Working with Emergent Writers: Labeling Ideas and Tips

write and wipe sleeves, address labels, magazines--Literacy Center

Kindergartners begin school with a wide range of literacy backgrounds. This can make it difficult to know where to start with writing. Some children are just learning what a letter is; others are already recognizing and writing simple words. Labeling is a great writing activity that reaches all students and provides valuable experience with language and letter/sound relationships. (This post contains an Amazon affiliate link for TYH Supplies Dry Erase Pockets.)

Labeling their pictures is a natural way for emerging writers to begin using print. Labeling allows students to integrate many literacy skills (print concepts, phonics, letter formation) while cementing their understanding of print as a representation of spoken words. In addition, students at varied stages of spelling development can feel successful when labeling their drawings.


Labeling Activities

Here are some classroom activities to help you teach and reinforce the practice of labeling.

Self-Portrait
Have students draw pictures of themselves and label with their names. Show them how to draw an arrow (or just a line) to indicate that the name is a label for the person in the picture. If you want to make the idea of labeling more concrete, try giving each student one blank address label to stick onto their self-portrait paper. Have them write their name on the label and draw a line or arrow to their picture. Extend this name-labeling activity to include pictures of families, pets, and friends.

Label the Classroom
Pre-make labels for the items in your classroom that the students see and interact with daily (computer, flag, window, whiteboard, door, etc.). Be sure to make the print large enough to be seen from around the rom as the students will reference these labels throughout the year. As a group, work on reading and placing the labels.

Procedures Anchor Charts
Make anchor charts using shared writing and drawing. When discussing playground rules, have students brainstorm pieces of playground equipment to draw on the chart. Model drawing these pieces. (If you don't think you're good at drawing, do it anyway. What a great way to model perseverance to your students!) Have the students help label the drawing. Then work together to compose a list of playground rules or procedures. This activity can be repeated for the cafeteria, media center, and other parts of the school.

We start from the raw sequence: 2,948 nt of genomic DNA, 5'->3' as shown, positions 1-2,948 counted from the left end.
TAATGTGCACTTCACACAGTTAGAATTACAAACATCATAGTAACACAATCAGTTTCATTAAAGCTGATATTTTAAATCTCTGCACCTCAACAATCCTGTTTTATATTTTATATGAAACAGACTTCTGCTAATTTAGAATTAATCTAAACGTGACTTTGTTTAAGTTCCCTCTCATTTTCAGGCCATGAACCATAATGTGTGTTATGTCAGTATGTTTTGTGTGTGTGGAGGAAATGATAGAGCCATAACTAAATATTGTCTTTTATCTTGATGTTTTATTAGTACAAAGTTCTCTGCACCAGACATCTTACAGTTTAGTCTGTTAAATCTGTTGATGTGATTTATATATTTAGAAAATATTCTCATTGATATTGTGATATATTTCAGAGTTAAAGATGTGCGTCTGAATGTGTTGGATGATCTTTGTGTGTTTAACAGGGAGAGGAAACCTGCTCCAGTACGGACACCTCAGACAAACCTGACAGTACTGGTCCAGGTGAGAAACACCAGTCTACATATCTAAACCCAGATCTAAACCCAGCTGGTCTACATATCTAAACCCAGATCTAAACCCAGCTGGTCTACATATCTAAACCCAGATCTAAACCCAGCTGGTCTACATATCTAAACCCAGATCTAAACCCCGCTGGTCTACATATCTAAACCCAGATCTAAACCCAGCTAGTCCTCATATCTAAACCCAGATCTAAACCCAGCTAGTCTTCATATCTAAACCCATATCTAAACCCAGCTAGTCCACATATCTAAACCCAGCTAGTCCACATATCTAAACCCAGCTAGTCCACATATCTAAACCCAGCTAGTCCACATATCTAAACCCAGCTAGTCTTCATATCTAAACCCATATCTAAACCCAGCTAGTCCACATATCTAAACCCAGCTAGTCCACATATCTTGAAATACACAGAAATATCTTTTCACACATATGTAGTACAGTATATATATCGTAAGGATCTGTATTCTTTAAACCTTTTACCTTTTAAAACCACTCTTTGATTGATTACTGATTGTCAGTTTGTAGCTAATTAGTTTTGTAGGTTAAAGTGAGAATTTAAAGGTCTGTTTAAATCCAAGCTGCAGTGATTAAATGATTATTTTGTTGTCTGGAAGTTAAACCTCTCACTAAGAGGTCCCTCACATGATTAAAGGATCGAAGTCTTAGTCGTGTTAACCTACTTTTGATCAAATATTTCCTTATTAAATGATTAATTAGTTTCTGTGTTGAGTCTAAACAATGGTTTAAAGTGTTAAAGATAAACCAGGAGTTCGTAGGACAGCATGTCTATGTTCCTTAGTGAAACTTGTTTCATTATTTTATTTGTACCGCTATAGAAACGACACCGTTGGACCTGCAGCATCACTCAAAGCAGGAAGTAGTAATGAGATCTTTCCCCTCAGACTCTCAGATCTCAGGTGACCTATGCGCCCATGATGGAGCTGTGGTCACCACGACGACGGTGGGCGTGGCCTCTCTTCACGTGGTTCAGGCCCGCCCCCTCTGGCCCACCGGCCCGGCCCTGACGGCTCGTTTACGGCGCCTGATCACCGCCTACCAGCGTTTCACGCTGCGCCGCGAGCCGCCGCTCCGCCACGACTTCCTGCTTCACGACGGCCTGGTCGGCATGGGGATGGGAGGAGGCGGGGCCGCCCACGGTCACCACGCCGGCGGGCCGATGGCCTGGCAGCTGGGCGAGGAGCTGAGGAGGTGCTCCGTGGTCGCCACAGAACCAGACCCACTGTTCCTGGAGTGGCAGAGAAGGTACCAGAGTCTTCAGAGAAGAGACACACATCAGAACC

Labeling with Technology
If you have a Smart Board or some other type of interactive board (or even just a projector for your computer), try displaying pictures for your children to label. You can find pictures on the internet that reflect your current theme or students' interests. Have students identify the items in the picture and call on volunteers to come up and label them. You can also do this with photographs of your students that you've taken while they play or work. This can be a great springboard to narrative writing.

Labeling Center
Use pictures from old magazines or calendars for a labeling center. Stick blank address labels onto the pictures in places where a label would be appropriate and draw arrows. Then put these pictures (along with lined paper if desired) into write and wipe pockets to use with dry erase markers. You can also use pictures printed from the internet (sites like Unsplash.com and Pixabay.com have a lot of options). If you don't have dry erase pockets, you can use simple sheet protectors or can laminate the pictures.

dry erase pockets, labeling picturesdry erase pocket, labeling picture, literacy center


Tips for Working with Emergent Writers

Accept your students where they are.
Many children will be very reluctant to take risks in writing if they think their teacher expects correct spelling. Encourage children to use the knowledge of letters and sounds that they already have and acknowledge even small efforts. Children who are overly concerned about spelling will be prone to copying words and/or using the simplest words they can in order to achieve perfection. Create a safe writing environment where children know their best efforts are enough. 

Don't give in to the "How do you spell?" questions!
For children who are afraid to make mistakes, telling them how to spell a word sends the message that you want them to spell conventionally. Instead, encourage them to use the tools they have (sound knowledge, environmental print, word walls) and praise their effort.

Ask for support from parents and family members.
Explain to parents that learning to write is much like learning to talk. Just as we don’t expect perfection from our babies when they babble and manage their first few words, we should greet attempts at writing with excitement and encouragement.

Use student work as a model. 
If you have a document camera and a projector, it is easy and motivating to show the class a quick example of the skill you’re working on. “Look! Veronica has labeled the picture of her sister with a T because her sister’s name is Teresa and that begins with the /t/ sound!” If you don't have a document camera, you can highlight student work during carpet time. Be sure to focus on effort and growth when using students as a model, rather than on perfection and mastery. This builds confidence and pride!

Most of all, show excitement for writing! Your enthusiasm will be contagious and, before you know it, you will have a room full of eager authors!

For more literacy center ideas, check out this blog post:
How to Create Literacy Centers in Kindergarten: 7 Inexpensive, Open-Ended, Ongoing Center Ideas



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